Euthanasia By Stealth

Is the equal dignity of all men (homines) founded in nature or in grace? Both. Matter is the principle of individuation and the highest operations of the intellect do not occur through a material organ. The capacity of the intellect to make use of man’s lower faculties, such as the imagination, may be impeded by the imperfect subjection of the body’s matter to its form (the soul) which results from the loss of the preternatural gifts but this privation (a consequence of the Fall) afflicts all men. Moral (and therefore political) questions appertain to the will and intellect as such and thus there can be no pretext for the founding of civil rights and their variation upon supposed biological variation between ‘races’. Any attempt to do so is pagan and materialist.’ Sexism and Racism are false de jure and de facto. Imagine an orchestra of identical musicians with differing instruments. In bodily terms the musicians are identical but they have only ever played, studied and practiced with the individual instrument they play in the orchestra. Their habits and the development of their bodies are entirely framed by the instrument they have grown up with. Nevertheless, each is possessed of the same theoretical capacity and with a perfect instrument and ideal training  unlimited potential. In this fallen world no one is possessed of a perfect instrument and ideal training but it will not always be thus. In fact, in the order of grace everyone is possessed of a perfect instrument and ideal training for “to them that love God, all things work together unto good”. In an unfallen world the equality of all men would be an absolute. In this world (and all possible worlds) it is essentially preserved. Under grace this essential equality is transformed into differing eternal rewards determined by charity. “In the Evening of Life, We will be Judged on Love Alone.” Of course when God crowns our merits He crowns His own gifts but though founded upon grace and the principle of predilection that judgement is not unjust. God’s grace does not conflict with the freedom of man. When we have run the race to the finish it is the equality of our starting place that displays the justice of God. That starting place is nature.

One of the frescoes of the Ecumenical Councils...

I’ve been looking at The Church in Council by Norman Tanner SJ. Fr Tanner is perhaps the leading authority on ecumenical councils in the English-speaking world. It’s curious, therefore, that he seems keen to get rid of as many as he can. Vatican II, he says, extended the meaning of Church beyond ‘the Roman Catholic community’, and therefore made it a moot point whether any council could be called ecumenical without the participation of ‘other Christian churches and communities’. The Eastern Church, we learn, was not represented ‘in any proper sense’ at any post-1054 council – a fact which would no doubt have surprised the Byzantine Emperor and the Patriarch of Constantinople in 1439, not to mention the other bishops and patriarchal delegates who had gathered at Florence. Trent, Vatican I and Vatican II don’t even reach the dignity of general councils of the Western Church; since the ‘churches of the Reformation’ were absent, they are better seen as ‘general councils of the Roman Catholic church, rather than of the Western Church’. This ‘removes the necessity of Trent and Vatican I being given an absolute status’ (but apparently not of Vatican II being given it!) So much for the holy Sacrifice and for papal infallibility; they will apparently have to enjoy only a ‘relative status’, whatever that might be.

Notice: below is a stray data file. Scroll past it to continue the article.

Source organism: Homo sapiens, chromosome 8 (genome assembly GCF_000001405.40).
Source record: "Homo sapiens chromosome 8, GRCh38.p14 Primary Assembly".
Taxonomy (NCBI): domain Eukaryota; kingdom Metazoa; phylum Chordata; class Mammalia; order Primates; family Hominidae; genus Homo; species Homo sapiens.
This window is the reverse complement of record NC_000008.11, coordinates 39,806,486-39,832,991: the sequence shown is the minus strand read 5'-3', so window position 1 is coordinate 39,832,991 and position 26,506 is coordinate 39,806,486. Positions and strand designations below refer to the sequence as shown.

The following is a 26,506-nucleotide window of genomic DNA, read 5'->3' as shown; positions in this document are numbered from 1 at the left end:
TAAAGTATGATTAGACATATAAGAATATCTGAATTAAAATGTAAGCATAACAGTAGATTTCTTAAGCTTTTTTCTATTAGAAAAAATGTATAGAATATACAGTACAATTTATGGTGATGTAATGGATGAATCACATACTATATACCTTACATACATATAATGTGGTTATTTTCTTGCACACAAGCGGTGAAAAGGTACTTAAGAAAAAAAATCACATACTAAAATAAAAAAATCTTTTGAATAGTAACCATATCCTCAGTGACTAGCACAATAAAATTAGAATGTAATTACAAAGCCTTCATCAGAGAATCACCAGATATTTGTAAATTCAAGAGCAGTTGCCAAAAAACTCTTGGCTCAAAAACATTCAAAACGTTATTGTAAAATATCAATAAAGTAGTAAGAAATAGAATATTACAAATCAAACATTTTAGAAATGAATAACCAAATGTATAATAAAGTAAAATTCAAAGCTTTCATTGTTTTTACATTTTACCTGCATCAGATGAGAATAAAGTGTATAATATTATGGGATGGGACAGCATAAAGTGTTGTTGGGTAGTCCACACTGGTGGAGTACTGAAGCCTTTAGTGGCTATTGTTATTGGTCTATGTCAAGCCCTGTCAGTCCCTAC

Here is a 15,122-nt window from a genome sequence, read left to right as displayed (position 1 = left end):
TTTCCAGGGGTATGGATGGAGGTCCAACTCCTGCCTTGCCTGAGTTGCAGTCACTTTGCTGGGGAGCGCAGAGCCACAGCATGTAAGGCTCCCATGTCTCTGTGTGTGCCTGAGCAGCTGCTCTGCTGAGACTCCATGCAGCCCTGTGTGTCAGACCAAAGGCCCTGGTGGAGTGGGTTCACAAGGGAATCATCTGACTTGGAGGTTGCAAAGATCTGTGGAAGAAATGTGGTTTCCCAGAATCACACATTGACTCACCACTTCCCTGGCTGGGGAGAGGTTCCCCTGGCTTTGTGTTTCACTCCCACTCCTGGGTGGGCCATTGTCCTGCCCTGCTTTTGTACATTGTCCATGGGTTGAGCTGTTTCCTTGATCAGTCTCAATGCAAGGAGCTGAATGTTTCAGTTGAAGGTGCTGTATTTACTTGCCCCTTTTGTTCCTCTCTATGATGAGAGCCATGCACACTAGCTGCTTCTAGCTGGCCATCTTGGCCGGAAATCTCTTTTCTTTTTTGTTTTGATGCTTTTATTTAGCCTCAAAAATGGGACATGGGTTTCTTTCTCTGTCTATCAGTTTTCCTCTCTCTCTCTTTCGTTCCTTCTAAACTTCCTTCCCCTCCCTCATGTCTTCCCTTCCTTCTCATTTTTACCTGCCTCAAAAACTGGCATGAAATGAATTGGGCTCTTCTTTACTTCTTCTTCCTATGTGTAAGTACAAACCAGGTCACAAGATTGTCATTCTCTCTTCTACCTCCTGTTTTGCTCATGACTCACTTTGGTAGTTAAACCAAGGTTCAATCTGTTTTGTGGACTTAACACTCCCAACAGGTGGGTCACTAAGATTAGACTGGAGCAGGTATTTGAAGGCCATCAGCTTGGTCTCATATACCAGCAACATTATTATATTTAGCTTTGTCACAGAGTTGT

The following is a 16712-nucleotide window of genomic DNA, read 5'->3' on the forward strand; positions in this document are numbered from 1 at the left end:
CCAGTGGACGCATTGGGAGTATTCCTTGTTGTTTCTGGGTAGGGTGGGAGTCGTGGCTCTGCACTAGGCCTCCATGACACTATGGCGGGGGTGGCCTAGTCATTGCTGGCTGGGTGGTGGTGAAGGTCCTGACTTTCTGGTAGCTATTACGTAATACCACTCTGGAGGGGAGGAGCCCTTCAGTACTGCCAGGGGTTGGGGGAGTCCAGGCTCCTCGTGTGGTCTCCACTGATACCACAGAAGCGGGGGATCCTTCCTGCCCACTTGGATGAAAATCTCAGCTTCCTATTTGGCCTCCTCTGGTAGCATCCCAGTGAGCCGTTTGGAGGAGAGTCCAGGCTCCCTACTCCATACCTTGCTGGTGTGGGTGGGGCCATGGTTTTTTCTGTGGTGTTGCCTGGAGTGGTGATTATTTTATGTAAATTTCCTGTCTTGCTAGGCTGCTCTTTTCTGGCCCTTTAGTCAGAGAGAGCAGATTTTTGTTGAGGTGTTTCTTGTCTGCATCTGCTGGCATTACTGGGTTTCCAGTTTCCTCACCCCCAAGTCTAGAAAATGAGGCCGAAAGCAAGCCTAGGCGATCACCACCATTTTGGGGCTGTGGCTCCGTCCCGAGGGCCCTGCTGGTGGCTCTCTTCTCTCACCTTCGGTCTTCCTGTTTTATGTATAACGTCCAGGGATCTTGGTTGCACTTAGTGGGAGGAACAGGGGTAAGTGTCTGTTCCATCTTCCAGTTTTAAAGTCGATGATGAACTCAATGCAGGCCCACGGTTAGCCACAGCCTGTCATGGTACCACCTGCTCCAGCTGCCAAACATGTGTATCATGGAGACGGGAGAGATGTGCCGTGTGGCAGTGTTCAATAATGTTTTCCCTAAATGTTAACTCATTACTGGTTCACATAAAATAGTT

He is quite keen on the role of the emperor in the early councils, as it provides a precedent for lay involvement. Likewise, in the Empress Irene at Nicaea II, as a precedent for female involvement. Likewise in the fact that the early councils were held in ‘Asia’. And he also likes the fact that Constantine wasn’t baptised at the time of Nicaea I, as this provides a precedent for influences on ecumenical councils from outside the visible church.

I can’t help wondering if his ideal council would be one held in Mumbai under the presidency of a Muslim woman, and which would solemnly condemn Humanae Vitae. But I may be wronging him.

LCPSo, the Liverpool care pathway is on the Liverpool care pathway. The Catholic Herald editorial this week highlights the public split between Catholics on the issue. The editor suggests there are two groups: those who thought the LCP itself was sound, but badly implemented, and those who thought it was flawed and generated abuses, even when correctly implemented. This summary clearly begins the inevitable slippage, that until this week, the former category mostly thought the whole thing was splendid.

Catholic doctors who opposed the LCP had their expertise and credibility questioned. The Bishops issued a generally complementary document (although not in fact written by the bishops!) and now  look rather silly, that it took a liberal female rabbi (who might actually be sympathetic to euthanasia) to scrap the entire affair.

Now would be a good time to swap sides and cheer the scrapping as magnificent!